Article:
Incoherent Discontent: A Tirade Against My Own

Posted on June 7, 2011


Last night I got home from the office around nine at night. Utterly bushed, I crawled my way into the dining hall in search of some scraps in the kitchens, just anything to tide me over to the morning. I thanked my lucky stars to find that there was a Christian mission staying in the hostel that night, and that they’d ordered a special buffet, which was conveniently starting just as I arrived.

I slipped 200 Ksh to a friend I’ve made at the guesthouse and he let me into the kitchens to gorge myself on the buffet leftovers. And it was quite the haul—stewed carrots with some particularly good beef, an odd mixture of mashed corn, peas, and potatoes, some pasta (and not the infernally tasteless white rice that just swarms every plate here), chapatti, and pineapple. I loaded my plate and slunk off to a dark corner of the dining hall, wolfing down my food as inconspicuously as possible while eying the missionaries at the other tables.

There were perhaps forty of them, mostly white and upper middle class by the looks, women in red tee-shirts and clunky brown skirts, men in blue and khakis, and all crowing themselves with caps covered in numeric scriptural codes. Americans most definitely, Californians by their look and their talk.

Oh and their talk.

About this child and that who they had shown the light of god to, about what a difference they would make to this nation by their one week on the ground, about the worthlessness of the local religious establishment, about the need to weed out who deserved their time and who didn’t. It became clear that they were on a one-week tour of the nation’s religious schools (whatever protestant denomination they belonged to), doing god’s work. Which is to say walking in, purging those they dubbed undeserving of the charitable works of the church, making a passing sweep at educating a few children with some disjointed and half-yelled English phrases, patting themselves on the back, and walking off. Without having really addressed anything deeper, without having really understood anything of importance, about the communities they had moved among.

A shudder of anger, perhaps scorn, ran down my spine. And I shot up—uncomfortable at being around these people, in part because I was uncomfortable feeling so hostile towards them.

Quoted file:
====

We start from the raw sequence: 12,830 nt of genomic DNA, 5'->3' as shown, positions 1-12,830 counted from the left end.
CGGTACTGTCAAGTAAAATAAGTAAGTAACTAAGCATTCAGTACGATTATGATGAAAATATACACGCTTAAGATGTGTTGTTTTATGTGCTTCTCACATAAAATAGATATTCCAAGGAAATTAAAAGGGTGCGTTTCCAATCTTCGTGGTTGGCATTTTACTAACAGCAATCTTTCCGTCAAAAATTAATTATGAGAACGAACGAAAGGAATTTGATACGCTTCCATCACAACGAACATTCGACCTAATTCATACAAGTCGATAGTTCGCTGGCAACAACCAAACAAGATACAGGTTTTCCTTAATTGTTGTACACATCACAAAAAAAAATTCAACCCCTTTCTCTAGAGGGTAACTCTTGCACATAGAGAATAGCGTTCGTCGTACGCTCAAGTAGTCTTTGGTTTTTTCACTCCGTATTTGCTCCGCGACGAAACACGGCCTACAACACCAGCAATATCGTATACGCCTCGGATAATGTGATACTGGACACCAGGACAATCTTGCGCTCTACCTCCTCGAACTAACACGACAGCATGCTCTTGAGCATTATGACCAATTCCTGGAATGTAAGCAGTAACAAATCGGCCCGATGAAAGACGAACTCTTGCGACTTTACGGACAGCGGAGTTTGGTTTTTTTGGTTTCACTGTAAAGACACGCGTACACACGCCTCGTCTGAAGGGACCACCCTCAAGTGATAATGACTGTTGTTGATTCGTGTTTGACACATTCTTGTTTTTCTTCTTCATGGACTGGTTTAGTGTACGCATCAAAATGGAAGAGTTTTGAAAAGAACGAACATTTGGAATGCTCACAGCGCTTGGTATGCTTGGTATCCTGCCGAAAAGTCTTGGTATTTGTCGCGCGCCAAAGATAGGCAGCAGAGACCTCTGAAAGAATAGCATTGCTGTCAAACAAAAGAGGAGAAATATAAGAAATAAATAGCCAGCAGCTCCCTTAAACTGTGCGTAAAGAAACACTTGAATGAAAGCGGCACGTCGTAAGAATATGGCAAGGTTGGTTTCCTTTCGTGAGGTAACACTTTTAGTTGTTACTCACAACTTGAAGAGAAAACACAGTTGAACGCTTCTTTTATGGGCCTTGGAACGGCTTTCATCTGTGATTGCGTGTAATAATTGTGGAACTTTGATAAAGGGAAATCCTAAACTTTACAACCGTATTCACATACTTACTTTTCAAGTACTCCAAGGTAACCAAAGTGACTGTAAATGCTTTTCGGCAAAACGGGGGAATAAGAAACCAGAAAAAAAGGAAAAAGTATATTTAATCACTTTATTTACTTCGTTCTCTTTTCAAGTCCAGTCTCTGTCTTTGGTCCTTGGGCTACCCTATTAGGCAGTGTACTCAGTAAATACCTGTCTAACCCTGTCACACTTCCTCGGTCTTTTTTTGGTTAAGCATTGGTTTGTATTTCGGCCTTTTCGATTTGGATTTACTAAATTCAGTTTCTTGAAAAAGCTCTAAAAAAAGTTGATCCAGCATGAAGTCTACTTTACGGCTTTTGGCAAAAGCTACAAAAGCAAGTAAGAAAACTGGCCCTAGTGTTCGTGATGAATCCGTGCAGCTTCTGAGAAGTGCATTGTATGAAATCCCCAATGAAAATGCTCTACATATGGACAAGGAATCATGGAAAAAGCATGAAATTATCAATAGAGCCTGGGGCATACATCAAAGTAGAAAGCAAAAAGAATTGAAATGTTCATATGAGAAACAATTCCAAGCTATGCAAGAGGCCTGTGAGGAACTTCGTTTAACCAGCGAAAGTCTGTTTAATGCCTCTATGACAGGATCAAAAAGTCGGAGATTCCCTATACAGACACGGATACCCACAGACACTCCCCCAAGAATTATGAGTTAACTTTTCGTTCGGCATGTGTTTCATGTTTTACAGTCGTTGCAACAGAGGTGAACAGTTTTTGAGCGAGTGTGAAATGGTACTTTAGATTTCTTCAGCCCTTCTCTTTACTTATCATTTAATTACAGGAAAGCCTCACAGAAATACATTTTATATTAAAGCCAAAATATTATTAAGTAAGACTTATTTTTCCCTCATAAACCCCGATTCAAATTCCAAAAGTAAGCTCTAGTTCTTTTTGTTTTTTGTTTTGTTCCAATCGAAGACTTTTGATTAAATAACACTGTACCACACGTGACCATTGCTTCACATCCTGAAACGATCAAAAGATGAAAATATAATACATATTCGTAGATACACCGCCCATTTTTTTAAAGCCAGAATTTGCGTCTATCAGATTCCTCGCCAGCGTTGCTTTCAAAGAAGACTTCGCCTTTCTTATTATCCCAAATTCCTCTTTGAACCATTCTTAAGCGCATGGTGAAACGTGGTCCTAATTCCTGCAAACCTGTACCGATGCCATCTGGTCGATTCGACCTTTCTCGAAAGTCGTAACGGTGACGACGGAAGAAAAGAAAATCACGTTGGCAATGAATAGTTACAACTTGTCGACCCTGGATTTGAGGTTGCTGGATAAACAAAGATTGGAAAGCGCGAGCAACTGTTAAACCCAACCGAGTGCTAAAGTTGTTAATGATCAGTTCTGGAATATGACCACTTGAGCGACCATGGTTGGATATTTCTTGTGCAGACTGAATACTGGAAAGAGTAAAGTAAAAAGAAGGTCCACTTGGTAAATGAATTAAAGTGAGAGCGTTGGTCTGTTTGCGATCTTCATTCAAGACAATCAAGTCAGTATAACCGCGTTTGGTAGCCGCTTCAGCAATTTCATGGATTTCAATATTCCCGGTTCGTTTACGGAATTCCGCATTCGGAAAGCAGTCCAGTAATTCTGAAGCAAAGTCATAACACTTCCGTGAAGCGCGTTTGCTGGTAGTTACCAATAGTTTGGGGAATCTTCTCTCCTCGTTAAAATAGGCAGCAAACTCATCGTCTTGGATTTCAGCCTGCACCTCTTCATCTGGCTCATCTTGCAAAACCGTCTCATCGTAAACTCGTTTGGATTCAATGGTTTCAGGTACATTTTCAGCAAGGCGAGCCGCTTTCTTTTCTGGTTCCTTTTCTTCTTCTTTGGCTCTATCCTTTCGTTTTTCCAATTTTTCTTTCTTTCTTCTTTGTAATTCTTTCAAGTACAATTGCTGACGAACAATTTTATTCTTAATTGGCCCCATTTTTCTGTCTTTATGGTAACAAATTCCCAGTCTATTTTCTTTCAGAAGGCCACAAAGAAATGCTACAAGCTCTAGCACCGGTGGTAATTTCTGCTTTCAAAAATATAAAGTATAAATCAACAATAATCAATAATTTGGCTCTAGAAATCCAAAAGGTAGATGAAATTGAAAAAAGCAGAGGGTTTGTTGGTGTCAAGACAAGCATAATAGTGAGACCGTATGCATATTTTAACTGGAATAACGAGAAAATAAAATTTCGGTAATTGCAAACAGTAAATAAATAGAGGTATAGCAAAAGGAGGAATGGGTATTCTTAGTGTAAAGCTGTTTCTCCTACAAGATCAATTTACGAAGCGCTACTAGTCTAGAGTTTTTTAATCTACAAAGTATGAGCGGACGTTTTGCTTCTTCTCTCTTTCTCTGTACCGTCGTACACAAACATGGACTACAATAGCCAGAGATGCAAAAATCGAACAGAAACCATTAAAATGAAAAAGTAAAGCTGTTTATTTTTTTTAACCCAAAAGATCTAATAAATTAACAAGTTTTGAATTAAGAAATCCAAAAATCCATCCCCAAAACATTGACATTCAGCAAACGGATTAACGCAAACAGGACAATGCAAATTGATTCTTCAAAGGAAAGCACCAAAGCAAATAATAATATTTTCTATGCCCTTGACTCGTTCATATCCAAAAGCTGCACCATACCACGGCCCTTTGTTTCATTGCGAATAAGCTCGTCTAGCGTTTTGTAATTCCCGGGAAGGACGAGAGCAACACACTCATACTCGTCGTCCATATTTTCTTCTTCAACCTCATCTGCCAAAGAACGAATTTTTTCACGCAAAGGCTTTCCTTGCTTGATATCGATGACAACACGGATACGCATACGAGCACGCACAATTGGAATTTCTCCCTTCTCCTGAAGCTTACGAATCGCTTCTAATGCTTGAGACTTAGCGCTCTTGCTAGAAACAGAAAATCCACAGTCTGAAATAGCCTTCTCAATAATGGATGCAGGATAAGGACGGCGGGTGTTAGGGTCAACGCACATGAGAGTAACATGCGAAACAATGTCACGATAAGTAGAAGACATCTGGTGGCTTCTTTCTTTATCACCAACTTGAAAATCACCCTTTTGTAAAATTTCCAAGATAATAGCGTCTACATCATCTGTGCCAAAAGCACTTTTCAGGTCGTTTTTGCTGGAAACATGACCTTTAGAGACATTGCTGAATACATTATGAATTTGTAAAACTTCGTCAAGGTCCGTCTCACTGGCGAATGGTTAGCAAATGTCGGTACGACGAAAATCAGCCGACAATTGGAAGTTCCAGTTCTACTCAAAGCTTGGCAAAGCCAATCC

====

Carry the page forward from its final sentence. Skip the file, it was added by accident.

Walking down the little lane to my room, I tried to abstract myself, to float about my head and pick apart the situation. I know I’m not really one to talk, working in an NGO right now, but I find that I have less and less patience for most of the foreigners here with each passing day (part of a general trend in my life of mistrust for many forms global engagement). My language is getting a bit clunky, so let’s break this down:

There are four general groups here—NGO workers (including missionaries), tourists, expats, and diplomats. My perception of these groups is fed in part my a little self-recrimination, a little academic scrutiny and doubt, a little of the opinions of those locals I’ve spoken to about these groups, and a lot of my own observations of late.

NGO Workers and Missionaries: Theoretically I’ve got no problem with this bunch. I actually believe in the good that NGOs and missionaries can do in foreign nations. But ever since my youth I’ve developed this notion that most groups are not living up to their potential—instead they can be downright detrimental. Often times they are the pornographers of poverty.

Forget for a moment the literature that’s emerging on the scramble for resources among NGOs, the growth of an NGO corporate culture, and the self-sabotaging nature of the proliferation of NGOs. That’s another beast—a larger and more sinister one—than the oafs on the ground.

Let me put out here my view on NGOs—they should get in, get the job done, and get out. They need two things to be successful and beneficial (aside form resources, legitimacy, the cooperation of local conditions and norms, etc.): an exit strategy, and an ethos of interaction that treats locals and local situations with all the nuance and respect with which they would treat themselves.